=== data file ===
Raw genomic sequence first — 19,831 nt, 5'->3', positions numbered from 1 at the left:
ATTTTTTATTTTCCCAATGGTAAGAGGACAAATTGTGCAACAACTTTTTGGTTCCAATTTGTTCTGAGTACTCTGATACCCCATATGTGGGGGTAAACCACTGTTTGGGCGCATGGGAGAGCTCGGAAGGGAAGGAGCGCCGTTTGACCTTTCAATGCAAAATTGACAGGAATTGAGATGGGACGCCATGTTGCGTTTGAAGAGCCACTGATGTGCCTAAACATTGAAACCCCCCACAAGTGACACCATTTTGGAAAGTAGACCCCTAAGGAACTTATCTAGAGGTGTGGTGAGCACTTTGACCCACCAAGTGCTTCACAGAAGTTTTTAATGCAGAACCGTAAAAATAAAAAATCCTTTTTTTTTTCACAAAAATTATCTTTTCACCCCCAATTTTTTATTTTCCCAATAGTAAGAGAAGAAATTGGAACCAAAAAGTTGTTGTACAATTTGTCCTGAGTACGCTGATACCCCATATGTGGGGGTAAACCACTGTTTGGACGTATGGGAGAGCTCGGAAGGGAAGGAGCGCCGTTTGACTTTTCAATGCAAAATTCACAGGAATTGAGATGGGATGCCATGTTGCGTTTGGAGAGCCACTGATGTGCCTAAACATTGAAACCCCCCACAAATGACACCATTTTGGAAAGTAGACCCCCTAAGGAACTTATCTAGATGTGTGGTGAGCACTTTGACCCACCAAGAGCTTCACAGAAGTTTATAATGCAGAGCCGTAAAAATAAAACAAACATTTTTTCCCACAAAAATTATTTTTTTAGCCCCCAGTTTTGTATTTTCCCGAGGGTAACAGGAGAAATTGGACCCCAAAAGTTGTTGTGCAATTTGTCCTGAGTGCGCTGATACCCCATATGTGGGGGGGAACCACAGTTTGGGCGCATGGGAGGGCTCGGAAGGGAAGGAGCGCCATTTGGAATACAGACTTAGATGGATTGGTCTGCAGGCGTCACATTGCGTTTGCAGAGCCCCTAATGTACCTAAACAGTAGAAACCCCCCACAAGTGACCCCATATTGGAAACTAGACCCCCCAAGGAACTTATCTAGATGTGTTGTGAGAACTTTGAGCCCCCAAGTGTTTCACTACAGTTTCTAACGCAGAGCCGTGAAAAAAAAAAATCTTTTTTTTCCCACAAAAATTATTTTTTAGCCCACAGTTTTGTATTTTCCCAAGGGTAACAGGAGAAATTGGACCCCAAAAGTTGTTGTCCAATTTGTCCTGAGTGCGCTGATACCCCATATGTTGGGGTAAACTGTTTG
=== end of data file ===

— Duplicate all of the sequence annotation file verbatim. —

Raw genomic sequence first — 19,831 nt, 5'->3', positions numbered from 1 at the left:
ATTTTTTATTTTCCCAATGGTAAGAGGACAAATTGTGCAACAACTTTTTGGTTCCAATTTGTTCTGAGTACTCTGATACCCCATATGTGGGGGTAAACCACTGTTTGGGCGCATGGGAGAGCTCGGAAGGGAAGGAGCGCCGTTTGACCTTTCAATGCAAAATTGACAGGAATTGAGATGGGACGCCATGTTGCGTTTGAAGAGCCACTGATGTGCCTAAACATTGAAACCCCCCACAAGTGACACCATTTTGGAAAGTAGACCCCTAAGGAACTTATCTAGAGGTGTGGTGAGCACTTTGACCCACCAAGTGCTTCACAGAAGTTTTTAATGCAGAACCGTAAAAATAAAAAATCCTTTTTTTTTTCACAAAAATTATCTTTTCACCCCCAATTTTTTATTTTCCCAATAGTAAGAGAAGAAATTGGAACCAAAAAGTTGTTGTACAATTTGTCCTGAGTACGCTGATACCCCATATGTGGGGGTAAACCACTGTTTGGACGTATGGGAGAGCTCGGAAGGGAAGGAGCGCCGTTTGACTTTTCAATGCAAAATTCACAGGAATTGAGATGGGATGCCATGTTGCGTTTGGAGAGCCACTGATGTGCCTAAACATTGAAACCCCCCACAAATGACACCATTTTGGAAAGTAGACCCCCTAAGGAACTTATCTAGATGTGTGGTGAGCACTTTGACCCACCAAGAGCTTCACAGAAGTTTATAATGCAGAGCCGTAAAAATAAAACAAACATTTTTTCCCACAAAAATTATTTTTTTAGCCCCCAGTTTTGTATTTTCCCGAGGGTAACAGGAGAAATTGGACCCCAAAAGTTGTTGTGCAATTTGTCCTGAGTGCGCTGATACCCCATATGTGGGGGGGAACCACAGTTTGGGCGCATGGGAGGGCTCGGAAGGGAAGGAGCGCCATTTGGAATACAGACTTAGATGGATTGGTCTGCAGGCGTCACATTGCGTTTGCAGAGCCCCTAATGTACCTAAACAGTAGAAACCCCCCACAAGTGACCCCATATTGGAAACTAGACCCCCCAAGGAACTTATCTAGATGTGTTGTGAGAACTTTGAGCCCCCAAGTGTTTCACTACAGTTTCTAACGCAGAGCCGTGAAAAAAAAAAATCTTTTTTTTCCCACAAAAATTATTTTTTAGCCCACAGTTTTGTATTTTCCCAAGGGTAACAGGAGAAATTGGACCCCAAAAGTTGTTGTCCAATTTGTCCTGAGTGCGCTGATACCCCATATGTTGGGGTAAACTGTTTG